WARNER ROBINS -- The final environmental assessment report for the Georgia-Robins Aerospace Maintenance Partnership will be available to residents soon for a 30-day review, according to City Engineer Charlie Beauchea.
Beauchea updated the Warner Robins Redevelopment Agency board Monday on the G-RAMP project, which is moving into the development strategy phase as the environmental assessment heads toward Air Force approval.
“We’ve accomplished a milestone,” Gary Lee, executive director of the Redevelopment Agency, said at the board’s monthly meeting. “It seems like it’s taken a long time, but this is critical for us to move forward.”
Beauchea said the report will be available by next week at the Nola Brantley Memorial Library on Watson Boulevard. After the 30-day review period, answers to public questions that can be found in the existing document will be identified, and any remaining questions or comments will be incorporated into the final draft that will be sent to the Air Force for final approval under the National Environmental Policy Act.
The Air Force’s approval should take about 30 days, Beauchea told the board.
A finding of no significant impact must be approved for development of the 91 acres near Robins Air Force Base. Mayor Chuck Shaheen said in December the finding had been finalized, but Beauchea said Shaheen was mistaken.
G-RAMP is a project the city has been working on for more than a decade, with price tag estimates as high as $72.5 million.
Originally, the idea was to be a private-public partnership in which maintenance hangars were built for use by Robins Air Force Base, creating local jobs.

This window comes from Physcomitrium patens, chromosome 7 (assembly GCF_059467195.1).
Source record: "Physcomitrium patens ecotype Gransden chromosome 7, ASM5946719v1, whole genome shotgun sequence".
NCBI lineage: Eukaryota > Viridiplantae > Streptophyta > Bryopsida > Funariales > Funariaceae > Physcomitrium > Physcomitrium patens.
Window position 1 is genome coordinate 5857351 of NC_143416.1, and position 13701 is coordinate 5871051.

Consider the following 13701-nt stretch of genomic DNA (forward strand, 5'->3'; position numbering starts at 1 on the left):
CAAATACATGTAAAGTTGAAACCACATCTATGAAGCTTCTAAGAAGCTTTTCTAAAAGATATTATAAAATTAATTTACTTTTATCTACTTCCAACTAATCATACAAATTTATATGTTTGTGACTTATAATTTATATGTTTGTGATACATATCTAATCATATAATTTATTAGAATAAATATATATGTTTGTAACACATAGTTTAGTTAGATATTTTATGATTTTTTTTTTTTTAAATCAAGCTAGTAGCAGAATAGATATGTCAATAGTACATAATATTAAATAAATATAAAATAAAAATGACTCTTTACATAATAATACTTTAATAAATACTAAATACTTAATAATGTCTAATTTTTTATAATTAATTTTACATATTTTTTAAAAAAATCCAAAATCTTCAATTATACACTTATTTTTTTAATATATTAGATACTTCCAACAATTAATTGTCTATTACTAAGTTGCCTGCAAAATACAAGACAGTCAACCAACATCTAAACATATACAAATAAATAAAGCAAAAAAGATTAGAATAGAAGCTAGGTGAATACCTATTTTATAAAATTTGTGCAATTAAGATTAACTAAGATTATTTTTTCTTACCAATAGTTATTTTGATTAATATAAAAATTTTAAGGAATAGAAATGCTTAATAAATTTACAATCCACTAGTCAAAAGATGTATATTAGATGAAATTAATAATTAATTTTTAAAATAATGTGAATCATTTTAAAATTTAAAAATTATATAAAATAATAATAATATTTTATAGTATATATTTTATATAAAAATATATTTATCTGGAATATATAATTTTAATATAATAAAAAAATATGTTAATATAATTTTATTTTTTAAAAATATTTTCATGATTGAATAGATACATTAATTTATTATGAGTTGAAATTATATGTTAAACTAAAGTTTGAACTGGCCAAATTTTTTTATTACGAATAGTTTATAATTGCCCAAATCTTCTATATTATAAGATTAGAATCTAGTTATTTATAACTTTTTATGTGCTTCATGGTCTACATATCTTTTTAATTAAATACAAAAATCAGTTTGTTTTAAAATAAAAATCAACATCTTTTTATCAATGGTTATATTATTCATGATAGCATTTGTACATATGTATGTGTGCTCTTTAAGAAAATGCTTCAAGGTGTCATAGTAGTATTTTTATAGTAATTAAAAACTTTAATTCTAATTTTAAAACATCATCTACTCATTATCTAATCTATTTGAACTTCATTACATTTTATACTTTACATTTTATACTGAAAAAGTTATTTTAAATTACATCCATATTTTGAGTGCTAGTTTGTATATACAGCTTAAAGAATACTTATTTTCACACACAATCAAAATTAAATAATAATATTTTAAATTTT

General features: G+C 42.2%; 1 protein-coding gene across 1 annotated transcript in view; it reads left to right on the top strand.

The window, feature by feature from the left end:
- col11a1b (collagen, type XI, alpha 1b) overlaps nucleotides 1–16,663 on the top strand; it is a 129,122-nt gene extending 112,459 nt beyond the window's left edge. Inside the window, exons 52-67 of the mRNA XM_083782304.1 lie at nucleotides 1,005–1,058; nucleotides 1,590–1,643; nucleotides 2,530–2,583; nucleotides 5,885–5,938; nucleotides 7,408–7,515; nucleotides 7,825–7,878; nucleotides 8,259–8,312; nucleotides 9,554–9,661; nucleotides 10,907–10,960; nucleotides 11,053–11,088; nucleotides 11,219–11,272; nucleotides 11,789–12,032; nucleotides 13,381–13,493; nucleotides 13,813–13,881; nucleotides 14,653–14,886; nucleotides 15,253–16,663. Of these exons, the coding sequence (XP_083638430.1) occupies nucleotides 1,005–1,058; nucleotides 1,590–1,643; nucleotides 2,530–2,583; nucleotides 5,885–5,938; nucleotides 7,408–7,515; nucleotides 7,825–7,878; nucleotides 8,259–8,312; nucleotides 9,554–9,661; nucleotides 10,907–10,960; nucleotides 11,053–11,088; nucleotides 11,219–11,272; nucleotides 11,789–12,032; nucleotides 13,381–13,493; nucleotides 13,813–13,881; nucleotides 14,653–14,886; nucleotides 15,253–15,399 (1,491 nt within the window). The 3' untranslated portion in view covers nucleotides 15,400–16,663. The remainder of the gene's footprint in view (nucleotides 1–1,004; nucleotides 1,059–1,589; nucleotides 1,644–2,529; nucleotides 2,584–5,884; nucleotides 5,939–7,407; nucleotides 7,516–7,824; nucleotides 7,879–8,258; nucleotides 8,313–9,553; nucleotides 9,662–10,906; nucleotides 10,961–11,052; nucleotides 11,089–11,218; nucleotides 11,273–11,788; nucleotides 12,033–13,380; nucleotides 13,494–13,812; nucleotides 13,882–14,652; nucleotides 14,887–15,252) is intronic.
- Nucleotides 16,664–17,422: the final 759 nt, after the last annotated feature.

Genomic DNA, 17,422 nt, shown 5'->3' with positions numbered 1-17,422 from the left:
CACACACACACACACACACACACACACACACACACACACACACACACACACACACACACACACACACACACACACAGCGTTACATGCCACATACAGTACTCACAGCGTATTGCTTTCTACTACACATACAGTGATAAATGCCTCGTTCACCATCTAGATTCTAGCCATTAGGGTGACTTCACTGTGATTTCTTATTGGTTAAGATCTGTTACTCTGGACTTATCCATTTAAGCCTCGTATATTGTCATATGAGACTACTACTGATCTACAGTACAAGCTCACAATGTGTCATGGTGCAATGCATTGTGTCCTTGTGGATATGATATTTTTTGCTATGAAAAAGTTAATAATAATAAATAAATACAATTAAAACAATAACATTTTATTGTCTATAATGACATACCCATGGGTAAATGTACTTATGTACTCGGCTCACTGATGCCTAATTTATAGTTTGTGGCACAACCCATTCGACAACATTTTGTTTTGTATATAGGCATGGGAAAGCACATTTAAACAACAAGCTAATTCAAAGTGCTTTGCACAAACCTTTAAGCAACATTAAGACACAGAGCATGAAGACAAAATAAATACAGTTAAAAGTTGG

However, Shaheen and Lee have said over the past year the city may not be the entity to build whatever goes on the land, and it may not be maintenance hangars. Lee did not elaborate on possible scenarios Monday.
“Whatever the needs of the Air Force base, we are willing to accommodate the base,” Lee said.
Shaheen did not return a phone call for comment.
Beauchea, who has been involved with G-RAMP from the beginning, said the environmental assessment report has gone through several review processes over the past five years and few questions should remain.
MACTEC was contracted to do the report for $84,000. The company was later acquired by AMEC. The report is the final step in the first Air Force-led NEPA approval process for a city-owned property, according to Beauchea. The process also included an archeological study.
During the meeting, the board also approved $81,000 for underground utilities at the new law enforcement center and up to $6,000 for further quality inspections of the building. Board members also accepted a $3,000 credit for unspent money designated to strengthen cement after a previous quality inspection.
Flint Energies will install the electrical lines underground to minimize view obstructions in the area that Lee and Shaheen have said they envision as a gateway to the city.
“For a building of this magnitude, the last thing you want is poles running in front,” Lee told the board.
Bill Mulkey, city building inspector, told the board utilities were not included in the $6.98 million contract for the police headquarters building, but the project remains on time and on budget.
Mulkey said the board also will need to approve cable line installations with Cox Cable or AT&T and ground lighting for the building entrance.
The project, under construction at Watson Boulevard and Armed Forces Boulevard, is expected to be completed in January.
To contact writer Christina M. Wright, call 256-9685.